Open Star Clusters

Like dazzling jewels set against the black velvet of deep space, open (or galactic) star clusters showcase glittering new stars as they emerge from their dusky birth in giant molecular clouds.

As a giant cloud of gas and dust coalesces in the arms of a spiral galaxy, tiny clumps in the cloud collapse and ignite into groups of hundreds to thousands of young stars. The hottest of these stars light up the remaining gas and dust, resulting in glowing gas clouds like the Carina and Orion nebulae.

After several million years, the hottest stars of the new cluster blow off the remaining gas and dust. What remains is a group of dazzling new stars loosely held together by gravity.

Over many tens of millions of years, as the cluster revolves around the galaxy, it encounters other stars and dust clouds that disrupt the cluster and eject its members into the spiral arms of the galaxy. There, they continue to revolve about the galactic center by themselves or in loose “stellar associations”. Some of the stars of Ursa Major are part of an association and were once members of an open cluster.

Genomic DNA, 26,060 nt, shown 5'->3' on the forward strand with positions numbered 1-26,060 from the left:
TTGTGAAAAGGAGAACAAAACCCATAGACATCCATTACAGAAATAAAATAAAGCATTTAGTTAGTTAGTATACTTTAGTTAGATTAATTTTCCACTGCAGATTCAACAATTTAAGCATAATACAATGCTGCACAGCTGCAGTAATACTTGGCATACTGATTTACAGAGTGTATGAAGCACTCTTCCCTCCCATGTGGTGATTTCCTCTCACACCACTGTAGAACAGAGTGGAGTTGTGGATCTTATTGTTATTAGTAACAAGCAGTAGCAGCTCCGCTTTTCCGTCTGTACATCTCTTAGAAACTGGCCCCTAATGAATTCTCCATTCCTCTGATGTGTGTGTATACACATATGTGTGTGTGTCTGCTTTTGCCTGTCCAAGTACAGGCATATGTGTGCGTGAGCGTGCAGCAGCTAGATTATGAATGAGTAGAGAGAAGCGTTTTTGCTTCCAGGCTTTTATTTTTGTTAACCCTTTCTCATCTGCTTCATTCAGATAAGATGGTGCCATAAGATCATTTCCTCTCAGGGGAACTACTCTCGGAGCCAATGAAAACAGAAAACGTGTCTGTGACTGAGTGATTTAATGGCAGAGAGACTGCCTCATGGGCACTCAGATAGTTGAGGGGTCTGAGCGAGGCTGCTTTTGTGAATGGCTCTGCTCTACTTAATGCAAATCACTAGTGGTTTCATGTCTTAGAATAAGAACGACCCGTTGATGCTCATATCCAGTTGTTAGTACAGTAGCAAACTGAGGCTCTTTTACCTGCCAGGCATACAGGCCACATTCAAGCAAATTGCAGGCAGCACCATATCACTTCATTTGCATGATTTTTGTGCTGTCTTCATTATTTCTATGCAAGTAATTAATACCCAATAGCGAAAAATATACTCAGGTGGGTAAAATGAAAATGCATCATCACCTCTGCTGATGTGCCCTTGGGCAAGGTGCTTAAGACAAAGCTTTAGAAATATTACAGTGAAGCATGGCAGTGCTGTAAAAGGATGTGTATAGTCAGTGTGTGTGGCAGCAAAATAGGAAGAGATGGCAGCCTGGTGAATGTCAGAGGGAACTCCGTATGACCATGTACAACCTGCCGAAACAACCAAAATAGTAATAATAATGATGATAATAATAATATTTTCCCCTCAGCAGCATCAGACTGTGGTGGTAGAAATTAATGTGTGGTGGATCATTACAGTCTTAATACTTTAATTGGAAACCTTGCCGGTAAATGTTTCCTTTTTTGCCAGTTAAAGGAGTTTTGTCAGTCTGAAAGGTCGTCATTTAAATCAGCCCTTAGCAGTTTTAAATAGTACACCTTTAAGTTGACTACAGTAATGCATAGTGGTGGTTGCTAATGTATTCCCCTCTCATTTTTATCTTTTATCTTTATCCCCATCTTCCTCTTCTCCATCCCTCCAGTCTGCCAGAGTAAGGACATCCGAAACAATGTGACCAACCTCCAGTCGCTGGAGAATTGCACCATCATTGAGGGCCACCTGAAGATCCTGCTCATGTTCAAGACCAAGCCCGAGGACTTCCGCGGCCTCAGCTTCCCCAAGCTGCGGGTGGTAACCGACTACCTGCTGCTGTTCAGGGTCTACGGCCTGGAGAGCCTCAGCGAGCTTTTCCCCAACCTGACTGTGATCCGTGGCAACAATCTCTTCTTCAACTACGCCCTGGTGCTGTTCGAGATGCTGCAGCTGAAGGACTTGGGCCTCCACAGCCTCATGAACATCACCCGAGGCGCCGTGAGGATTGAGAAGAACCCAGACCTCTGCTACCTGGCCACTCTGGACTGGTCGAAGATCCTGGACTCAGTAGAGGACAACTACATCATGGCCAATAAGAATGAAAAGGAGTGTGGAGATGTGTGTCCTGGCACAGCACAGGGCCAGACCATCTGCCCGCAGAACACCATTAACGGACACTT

Open star clusters are only found nears the arms of spiral and irregular galaxies, where there is abundant gas and dust. Elliptical galaxies no longer have enough gas and dust to sustain the creation of new stars.

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The Double Cluster in Perseus

The greatest concentration of open clusters in our skies lies along the Milky Way in Cygnus, Scutum, Scorpius, and Sagittarius. For that reason, open clusters are sometimes called “galactic clusters”. There are nearly 1000 known open clusters in our skies, and likely 10,000 more hidden behind the disk of our galaxy.

Most open clusters stay together for a few tens of millions of years. The famous Pleiades, easily visible in the northern winter sky, is about 100 million years old. The double cluster is about 5 million years old. Some are massive enough to hold together much longer; the cluster NGC 188 is an amazing 5 billion years of age.

Since all the stars in a cluster are about the same distance from us, their relative brightness is proportional to their true brightness, which in turn is proportional to their mass and chemical composition. So open clusters makes it possible for astronomers to learn more about the evolution of stars.